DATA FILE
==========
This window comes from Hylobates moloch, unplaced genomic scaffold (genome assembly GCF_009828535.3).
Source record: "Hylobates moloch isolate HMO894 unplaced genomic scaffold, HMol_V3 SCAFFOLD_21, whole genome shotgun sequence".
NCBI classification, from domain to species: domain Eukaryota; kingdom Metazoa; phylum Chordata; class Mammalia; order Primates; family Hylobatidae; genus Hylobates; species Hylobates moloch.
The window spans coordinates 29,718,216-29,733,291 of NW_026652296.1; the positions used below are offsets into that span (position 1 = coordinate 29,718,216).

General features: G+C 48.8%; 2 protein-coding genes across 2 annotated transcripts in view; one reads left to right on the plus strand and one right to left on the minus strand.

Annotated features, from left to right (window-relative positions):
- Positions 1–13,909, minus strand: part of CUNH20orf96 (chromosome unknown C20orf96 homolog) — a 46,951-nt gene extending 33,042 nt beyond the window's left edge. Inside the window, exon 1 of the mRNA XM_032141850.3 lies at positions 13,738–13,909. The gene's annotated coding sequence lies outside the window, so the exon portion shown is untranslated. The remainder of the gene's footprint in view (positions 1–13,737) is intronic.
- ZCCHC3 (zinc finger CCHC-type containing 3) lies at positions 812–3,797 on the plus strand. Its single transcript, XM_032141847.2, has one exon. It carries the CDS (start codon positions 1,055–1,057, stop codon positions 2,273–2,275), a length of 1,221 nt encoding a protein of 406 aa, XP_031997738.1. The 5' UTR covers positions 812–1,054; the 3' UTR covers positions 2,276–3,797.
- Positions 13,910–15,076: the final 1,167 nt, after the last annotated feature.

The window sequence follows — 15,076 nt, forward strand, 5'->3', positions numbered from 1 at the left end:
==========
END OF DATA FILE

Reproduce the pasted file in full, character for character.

This window comes from Hylobates moloch, unplaced genomic scaffold (genome assembly GCF_009828535.3).
Source record: "Hylobates moloch isolate HMO894 unplaced genomic scaffold, HMol_V3 SCAFFOLD_21, whole genome shotgun sequence".
NCBI classification, from domain to species: domain Eukaryota; kingdom Metazoa; phylum Chordata; class Mammalia; order Primates; family Hylobatidae; genus Hylobates; species Hylobates moloch.
The window spans coordinates 29,718,216-29,733,291 of NW_026652296.1; the positions used below are offsets into that span (position 1 = coordinate 29,718,216).

General features: G+C 48.8%; 2 protein-coding genes across 2 annotated transcripts in view; one reads left to right on the plus strand and one right to left on the minus strand.

Annotated features, from left to right (window-relative positions):
- Positions 1–13,909, minus strand: part of CUNH20orf96 (chromosome unknown C20orf96 homolog) — a 46,951-nt gene extending 33,042 nt beyond the window's left edge. Inside the window, exon 1 of the mRNA XM_032141850.3 lies at positions 13,738–13,909. The gene's annotated coding sequence lies outside the window, so the exon portion shown is untranslated. The remainder of the gene's footprint in view (positions 1–13,737) is intronic.
- ZCCHC3 (zinc finger CCHC-type containing 3) lies at positions 812–3,797 on the plus strand. Its single transcript, XM_032141847.2, has one exon. It carries the CDS (start codon positions 1,055–1,057, stop codon positions 2,273–2,275), a length of 1,221 nt encoding a protein of 406 aa, XP_031997738.1. The 5' UTR covers positions 812–1,054; the 3' UTR covers positions 2,276–3,797.
- Positions 13,910–15,076: the final 1,167 nt, after the last annotated feature.

The window sequence follows — 15,076 nt, forward strand, 5'->3', positions numbered from 1 at the left end: